mim m [m] ـم‎ ـمـ‎ ﻣ‎ ﻡ‎
nun n [n] ـن‎ ـنـ‎ ﻧ‎ ﻥ‎
vāv v / ū / ow / [v]-, [uː], [ow] و‎ و‎ و‎ و‎
He (-ye do-češm) h, ẹ [h], [e] ـه‎ ـهـ‎ هـ‎ ﻩ‎
ye y / ī / á [j], [i], [ɒː]; ـیـ ﻳ‎


Fârsi Numbers

The Eastern Arabic numerals are used in conjunction with the Arabic alphabet in the Perso-Arabic script. The shapes of the Persian digits four, five, and six and different from the shapes used in Arabic.

1 – ۱ yek (یک)
2 – ۲ do (دو)
3 – ۳ se (سه)
4 – ۴ chahâr (چهار)
5 – ۵ panj (پنج)
6 – ۶ shesh (شش)
7 – ۷ haft (هفت)
8 – ۸ hasht (هشت)
9 – ۹ noh (نه)
10 – ۱۰ dah (ده)
11 – ۱۱ yâzdah (یازده)
12 – ۱۲ davâzdah (دوازده)
13 – ۱۲ sizdah (سیزده)
14 – ۱۴ chahârdah (چهارده)
15 – ۱۵ poonzdah (پانزده)
16 – ۱۶ shoonzdah (شانزده
17 – ۱۷ hifdah (هفده)
18 – ۱۸ hijdah (هجده)
19 – ۱۹ noozdah (نوزده)
20 – ۲۰ bist (بیست)



Farsi as all Iranian languages shows in its basic elements the characteristic features of an Indo-European language. In the case of languages in contact with Indian civilization, the most noticeable non-Iranian feature often taken over is the Indo-Aryan series of retroflex sounds.

The detailed phonological and morphological structure of the Indo-European parent language has been with time simplified in the development of the Iranian languages. The basic phonological structure of Common Old Iranian has for the most part been maintained, but the morphological system has continued to be simplified.


The grammatical systems of Farsi (Western) Persian and Dari (Eastern) Persian do not differ in any significant way. The description below covers the main grammar points of both languages. Both Dari and Farsi are inflected languages, i.e., they add suffixes to roots to express grammatical relations and to form words. Unlike many other Iranian languages, Dari and Farsi have lost most of their noun and verb inflections.

Farsi language uses the subject-verb-object sentence structure. A peculiarity of Persian is that there is no masculine or feminine gender. For example, the third person او (u) means both he and she. There are no articles and no grammatical gender and case is not marked.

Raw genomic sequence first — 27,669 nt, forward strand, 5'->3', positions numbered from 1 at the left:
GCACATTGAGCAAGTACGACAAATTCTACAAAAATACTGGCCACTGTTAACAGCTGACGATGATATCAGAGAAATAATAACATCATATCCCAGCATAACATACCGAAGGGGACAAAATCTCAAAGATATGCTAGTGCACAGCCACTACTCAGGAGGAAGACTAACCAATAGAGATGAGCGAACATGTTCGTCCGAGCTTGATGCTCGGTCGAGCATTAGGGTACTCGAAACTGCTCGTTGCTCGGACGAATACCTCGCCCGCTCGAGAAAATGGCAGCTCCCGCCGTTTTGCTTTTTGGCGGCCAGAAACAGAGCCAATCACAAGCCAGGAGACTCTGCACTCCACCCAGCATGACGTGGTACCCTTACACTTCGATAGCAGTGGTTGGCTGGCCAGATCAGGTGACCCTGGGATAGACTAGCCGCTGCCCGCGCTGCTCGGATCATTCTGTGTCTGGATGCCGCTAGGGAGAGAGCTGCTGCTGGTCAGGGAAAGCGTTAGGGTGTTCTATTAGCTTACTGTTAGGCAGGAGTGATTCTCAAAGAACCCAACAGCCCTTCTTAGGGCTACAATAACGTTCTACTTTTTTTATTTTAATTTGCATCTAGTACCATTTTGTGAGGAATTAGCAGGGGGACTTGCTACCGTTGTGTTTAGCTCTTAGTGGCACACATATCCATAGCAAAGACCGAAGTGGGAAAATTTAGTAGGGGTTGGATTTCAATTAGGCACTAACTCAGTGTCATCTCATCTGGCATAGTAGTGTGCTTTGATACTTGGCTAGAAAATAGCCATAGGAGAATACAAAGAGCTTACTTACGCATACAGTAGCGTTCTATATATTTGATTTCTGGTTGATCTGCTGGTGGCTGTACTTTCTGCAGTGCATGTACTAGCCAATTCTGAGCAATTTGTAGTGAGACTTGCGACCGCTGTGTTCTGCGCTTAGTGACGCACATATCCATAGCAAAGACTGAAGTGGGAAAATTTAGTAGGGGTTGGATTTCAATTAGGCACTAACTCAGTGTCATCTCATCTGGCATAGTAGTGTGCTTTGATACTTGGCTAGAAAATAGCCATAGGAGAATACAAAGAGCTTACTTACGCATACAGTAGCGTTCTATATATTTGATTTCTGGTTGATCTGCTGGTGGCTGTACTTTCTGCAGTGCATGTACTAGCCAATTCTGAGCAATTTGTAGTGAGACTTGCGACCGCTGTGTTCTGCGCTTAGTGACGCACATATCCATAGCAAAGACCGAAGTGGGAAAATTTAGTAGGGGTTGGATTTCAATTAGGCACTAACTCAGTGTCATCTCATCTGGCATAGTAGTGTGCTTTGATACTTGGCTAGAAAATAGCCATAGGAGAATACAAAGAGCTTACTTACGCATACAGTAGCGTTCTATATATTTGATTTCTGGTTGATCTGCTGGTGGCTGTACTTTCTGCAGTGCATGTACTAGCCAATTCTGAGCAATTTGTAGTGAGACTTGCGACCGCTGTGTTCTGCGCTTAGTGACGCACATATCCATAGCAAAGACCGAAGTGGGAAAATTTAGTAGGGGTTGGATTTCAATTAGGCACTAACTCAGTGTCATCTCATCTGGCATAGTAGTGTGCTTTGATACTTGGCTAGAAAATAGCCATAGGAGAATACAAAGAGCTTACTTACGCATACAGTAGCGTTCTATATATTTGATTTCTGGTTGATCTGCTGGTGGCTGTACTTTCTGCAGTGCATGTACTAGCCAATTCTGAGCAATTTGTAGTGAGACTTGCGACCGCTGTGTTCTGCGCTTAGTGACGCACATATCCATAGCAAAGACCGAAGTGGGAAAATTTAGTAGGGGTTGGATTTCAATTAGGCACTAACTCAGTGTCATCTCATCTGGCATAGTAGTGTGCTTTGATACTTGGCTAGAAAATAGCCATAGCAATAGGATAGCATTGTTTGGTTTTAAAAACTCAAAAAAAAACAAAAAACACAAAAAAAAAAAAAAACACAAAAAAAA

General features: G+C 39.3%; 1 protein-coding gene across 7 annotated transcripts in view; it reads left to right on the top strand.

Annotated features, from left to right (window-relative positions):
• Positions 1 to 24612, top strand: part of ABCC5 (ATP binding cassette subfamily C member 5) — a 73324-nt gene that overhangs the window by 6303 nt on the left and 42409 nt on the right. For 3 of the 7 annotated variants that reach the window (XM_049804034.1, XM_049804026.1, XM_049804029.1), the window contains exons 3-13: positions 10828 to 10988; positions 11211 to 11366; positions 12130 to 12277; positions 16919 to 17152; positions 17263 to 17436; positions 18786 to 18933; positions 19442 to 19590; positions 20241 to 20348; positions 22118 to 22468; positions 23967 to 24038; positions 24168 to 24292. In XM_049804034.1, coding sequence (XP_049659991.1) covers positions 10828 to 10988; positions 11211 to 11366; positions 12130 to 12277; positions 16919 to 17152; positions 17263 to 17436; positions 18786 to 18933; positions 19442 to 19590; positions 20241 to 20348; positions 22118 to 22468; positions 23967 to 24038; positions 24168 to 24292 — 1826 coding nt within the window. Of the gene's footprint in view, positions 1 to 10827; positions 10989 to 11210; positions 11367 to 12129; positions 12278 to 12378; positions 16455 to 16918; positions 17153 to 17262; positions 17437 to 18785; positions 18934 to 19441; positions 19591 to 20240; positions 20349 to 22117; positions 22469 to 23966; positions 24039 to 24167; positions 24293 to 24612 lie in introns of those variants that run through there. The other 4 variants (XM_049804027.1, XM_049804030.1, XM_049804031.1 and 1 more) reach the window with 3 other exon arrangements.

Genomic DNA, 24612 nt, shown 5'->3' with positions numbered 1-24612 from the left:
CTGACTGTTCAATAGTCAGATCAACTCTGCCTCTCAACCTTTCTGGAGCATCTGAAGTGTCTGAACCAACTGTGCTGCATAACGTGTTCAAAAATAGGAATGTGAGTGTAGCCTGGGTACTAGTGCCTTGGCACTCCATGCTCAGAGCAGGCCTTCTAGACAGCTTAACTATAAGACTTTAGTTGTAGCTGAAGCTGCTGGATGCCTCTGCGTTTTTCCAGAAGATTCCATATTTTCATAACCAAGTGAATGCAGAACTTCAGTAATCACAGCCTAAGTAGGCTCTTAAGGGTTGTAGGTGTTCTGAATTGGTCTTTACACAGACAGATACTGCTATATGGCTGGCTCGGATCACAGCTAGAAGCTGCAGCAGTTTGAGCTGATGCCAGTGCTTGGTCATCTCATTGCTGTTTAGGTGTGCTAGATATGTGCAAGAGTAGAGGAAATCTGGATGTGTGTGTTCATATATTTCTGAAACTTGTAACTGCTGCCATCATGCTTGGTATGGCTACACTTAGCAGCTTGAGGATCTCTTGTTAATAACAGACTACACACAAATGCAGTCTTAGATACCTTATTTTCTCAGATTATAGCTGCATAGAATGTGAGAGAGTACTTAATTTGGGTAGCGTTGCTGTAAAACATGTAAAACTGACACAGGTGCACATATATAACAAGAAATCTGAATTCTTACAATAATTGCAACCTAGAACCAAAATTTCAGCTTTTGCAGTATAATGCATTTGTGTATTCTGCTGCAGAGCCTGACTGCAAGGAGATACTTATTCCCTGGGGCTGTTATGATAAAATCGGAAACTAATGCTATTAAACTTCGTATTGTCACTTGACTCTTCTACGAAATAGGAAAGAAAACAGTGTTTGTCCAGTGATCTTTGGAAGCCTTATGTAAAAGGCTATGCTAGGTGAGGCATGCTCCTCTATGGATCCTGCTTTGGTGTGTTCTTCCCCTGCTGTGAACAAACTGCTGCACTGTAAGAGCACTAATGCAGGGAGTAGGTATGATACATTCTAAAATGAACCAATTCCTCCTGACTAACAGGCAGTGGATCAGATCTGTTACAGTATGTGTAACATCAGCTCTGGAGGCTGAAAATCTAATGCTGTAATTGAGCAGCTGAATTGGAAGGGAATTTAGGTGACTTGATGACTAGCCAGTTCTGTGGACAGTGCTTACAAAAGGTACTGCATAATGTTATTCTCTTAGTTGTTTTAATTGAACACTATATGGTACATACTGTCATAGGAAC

Nouns can be simple or compound. Any unmodified noun in Persian may be generic, i.e., refer to one or more than one items. Plural is not obligatory when more than one item are implied. Some nouns borrowed from Arabic can be pluralized by using the Arabic broken plural.

Suffixes predominate Persian morphology, though there are a small number of prefixes.  Verbs can express tense and aspect, and they agree with the subject in person and number. There is no grammatical gender in modern Persian, and pronouns are not marked for natural gender. In other words, in Persian, pronouns are gender neutral

Adjectives have only one form. They agree neither in gender (since Persian is a gender-neutral language) nor in number with the noun they modify. They come after the noun and are related to it with the genitive particle «e»  and can be modified by adverbs:

Farsi verbs are inflected for three singular and three plural persons. The 2nd and 3rd person plural are often used when referring to singular persons for politeness. There are three moods: indicative, subjunctive, counterfactual conditional. Aspect is as important as tense. There are two aspects: imperfective and perfective. There are three tenses: present, past, and inferential past. Inferential past expresses second-hand knowledge, information, or conclusions.

There are about ten tenses in all. The greatest variety is shown in tenses referring to past events. A series of past tenses (past simple, imperfect, and pluperfect) is matched by a corresponding series of perfect tenses (perfect simple, perfect continuous, and perfect pluperfect— the last of these made by adding a perfect ending to the pluperfect tense

The present tense has a range of meanings (habitual, progressive, punctual, historic). In colloquial Persian this tense is also used with future meaning, although there also exists a separate future tense used in formal styles.  Future is not a tense but a modality (similar to the English want to/wanna + infinitive). All present and past forms may be used in a future context.

Subject pronouns are usually dropped since the verb form already carries information about person and number.